Friday October 24, 2008

Bizarre. Yes, dreams can be. Last night I dreamed that I was ‘somewhere’ with a bunch of people. During the gathering, I had a moment of severe confusion and disorientation. It lasted for a long long time in the dream. Now that’s a new type of dream I’ve never experienced before. Go figure.

I’m getting weary of all the political ads. Can’t wait until Election Day is over. Seems like it’s been a long drawn out affair. I’m sure most people have already decided so let’s get it over with. Have been watching MSNBC, CNN, etc. The anchor folks so to have run out of things to say. They’re now down to what kind of clothes people are wearing and how much they cost! Aren’t there more important things in life?

We’re having friends (Margo and Stein) visit us from Pittsburgh tomorrow. They are dear and closer to us than some family members. Funny how ya can choose your friends but not your family! It’ll be a very nice day in spite of the rainy forecast for the weekend. Stein is so witty I don’t know if I’ll be able to keep up with him. Margo’s brother-in-law is suffering from Alzheimer’s disease. I think he’s also on Namenda and Aricept.

Speaking of that. I’m really noticing a positive difference since adding the Namenda to the Aricept. My sleeping pattern had been terrible for the past 3-4 years. I noticed an improvement after taking the Namenda for about 4-5 weeks. Am sleeping better than ever right now. And the Vivimind. That’ll take awhile. Am taking 10-mg daily for 1 month and then I’ll increase it to 2 tabs/day. My understanding of it is that it’ll take much longer to notice any results. Fortunately, I haven’t had any side-effects from any of the 3 of them.

I spoke with Angela Taylor this week. She’s the Chair of the Science Committee and on the Board of Directors of the Lewy Body Dementia Association (LBDA).  What a lovely, caring and smart lady! How lucky we all are with her running the ship. Thank you, Angela, for your interest. You perked me up and encouraged me and you didn’t even know it.

Am looking forward to reading Dr. Tom Grayboys’ book – Life in the Balance. I put in a request to the birthday fairy. She’s coming soon.

I just discovered a new game called KenKen. Never heard of it before. Haven’t tried it yet but it sounds like it’ll be another way of working the brain.

OK, David. Give the computer a rest and do something else today. It’ll stimulate your brain.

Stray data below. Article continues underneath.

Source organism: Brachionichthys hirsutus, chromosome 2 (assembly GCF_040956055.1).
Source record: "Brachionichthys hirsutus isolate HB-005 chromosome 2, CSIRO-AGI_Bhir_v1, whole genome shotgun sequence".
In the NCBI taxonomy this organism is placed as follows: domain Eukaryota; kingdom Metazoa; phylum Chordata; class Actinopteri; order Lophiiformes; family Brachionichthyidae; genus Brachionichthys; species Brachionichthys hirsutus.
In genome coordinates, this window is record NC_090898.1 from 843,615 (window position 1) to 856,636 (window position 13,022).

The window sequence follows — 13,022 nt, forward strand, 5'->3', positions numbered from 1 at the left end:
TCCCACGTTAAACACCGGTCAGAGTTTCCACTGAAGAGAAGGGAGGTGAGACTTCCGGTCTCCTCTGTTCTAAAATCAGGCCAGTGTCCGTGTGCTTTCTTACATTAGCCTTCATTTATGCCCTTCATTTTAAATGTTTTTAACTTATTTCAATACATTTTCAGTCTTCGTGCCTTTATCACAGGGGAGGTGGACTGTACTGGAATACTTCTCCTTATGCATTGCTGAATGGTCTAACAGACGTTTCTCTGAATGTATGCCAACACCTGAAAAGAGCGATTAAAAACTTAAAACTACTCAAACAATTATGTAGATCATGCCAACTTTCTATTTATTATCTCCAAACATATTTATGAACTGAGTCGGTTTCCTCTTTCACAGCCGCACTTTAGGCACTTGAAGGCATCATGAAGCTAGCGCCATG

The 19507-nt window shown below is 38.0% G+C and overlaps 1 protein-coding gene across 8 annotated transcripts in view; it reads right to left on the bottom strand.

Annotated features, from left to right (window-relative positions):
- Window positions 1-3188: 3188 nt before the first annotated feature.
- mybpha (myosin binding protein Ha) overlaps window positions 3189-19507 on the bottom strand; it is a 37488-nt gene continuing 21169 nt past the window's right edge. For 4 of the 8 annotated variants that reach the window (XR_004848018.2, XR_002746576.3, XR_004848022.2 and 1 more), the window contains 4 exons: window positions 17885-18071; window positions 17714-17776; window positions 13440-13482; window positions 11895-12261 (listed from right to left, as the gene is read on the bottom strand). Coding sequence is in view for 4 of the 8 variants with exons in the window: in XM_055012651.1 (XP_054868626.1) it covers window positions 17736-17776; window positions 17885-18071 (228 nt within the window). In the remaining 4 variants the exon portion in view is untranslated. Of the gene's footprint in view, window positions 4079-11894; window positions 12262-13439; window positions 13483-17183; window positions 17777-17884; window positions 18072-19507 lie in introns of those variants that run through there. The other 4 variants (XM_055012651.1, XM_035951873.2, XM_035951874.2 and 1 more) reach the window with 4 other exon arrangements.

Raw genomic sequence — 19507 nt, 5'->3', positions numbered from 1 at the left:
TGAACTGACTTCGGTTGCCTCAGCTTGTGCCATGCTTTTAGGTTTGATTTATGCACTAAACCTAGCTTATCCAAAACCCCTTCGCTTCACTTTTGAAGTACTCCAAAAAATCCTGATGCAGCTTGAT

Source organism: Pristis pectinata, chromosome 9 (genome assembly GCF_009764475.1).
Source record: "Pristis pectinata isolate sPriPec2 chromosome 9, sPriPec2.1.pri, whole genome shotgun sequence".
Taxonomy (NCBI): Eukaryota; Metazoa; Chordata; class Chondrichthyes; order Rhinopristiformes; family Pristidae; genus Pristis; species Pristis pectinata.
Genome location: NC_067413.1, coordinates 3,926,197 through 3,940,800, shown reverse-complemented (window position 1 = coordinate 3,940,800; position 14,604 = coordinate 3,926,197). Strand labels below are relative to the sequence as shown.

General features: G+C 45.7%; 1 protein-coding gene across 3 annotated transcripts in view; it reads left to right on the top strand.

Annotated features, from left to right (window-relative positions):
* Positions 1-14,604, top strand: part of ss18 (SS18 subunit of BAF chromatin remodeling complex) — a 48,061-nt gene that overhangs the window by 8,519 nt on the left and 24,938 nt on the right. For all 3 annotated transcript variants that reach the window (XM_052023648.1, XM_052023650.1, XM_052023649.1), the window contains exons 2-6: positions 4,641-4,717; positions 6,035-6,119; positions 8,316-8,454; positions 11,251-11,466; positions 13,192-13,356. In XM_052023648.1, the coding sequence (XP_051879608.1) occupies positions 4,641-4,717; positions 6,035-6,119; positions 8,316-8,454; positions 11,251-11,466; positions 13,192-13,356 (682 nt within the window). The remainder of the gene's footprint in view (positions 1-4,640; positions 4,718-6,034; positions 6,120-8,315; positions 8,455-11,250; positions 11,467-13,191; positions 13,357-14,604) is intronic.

David

Sunday October 12, 2008

 
 
 

Don’t expect life to be fair.

 

When facing a difficult task,

act as though it is impossible to fail. 

 

Never underestimate the power of

forgiveness.

 

 

 

Background of Lewy Body Dementia

 

Frederick Lewy first described Lewy bodies (LBs), abnormal clumps protein that develop inside nerve cells of the substantia nigra in  A layer of large pigmented nerve cells in the midbrain that produce dopamine. The function of the substantia:  Controls Voluntary Movement, Produces the Neurotransmitter Dopamine and whose destruction is associated with Parkinson’s disease and Regulates Mood.

 

 

The relationship of Lewy Body Disease (LBD) and Parkinson ’s disease (PD) is an area of considerable controversy, particularly because dementia frequently occurs in PD. Many investigators believe that a spectrum of LB disorders exists.

The third report of the LBD Consortium headed by Ian McKeith discusses an arbitrary 1-year rule to distinguish LBD from PD with dementia. If Parkinsonism has been present for 12 months or longer before cognitive impairment is detected, the disorder is called PD with dementia; otherwise, it is called LBD. The report recognizes that this rule may be difficult to apply in clinical practice. When dementia precedes motor signs, particularly with visual hallucinations and episodes of reduced responsiveness, the diagnosis of LBD should be considered. LBD overlaps Parkinsonian dementias.

 

Well now. I told you in the last post about a new agent on the market for dementia! I present this info with tongue in cheek and only after serious thought and consideration. But there’s more.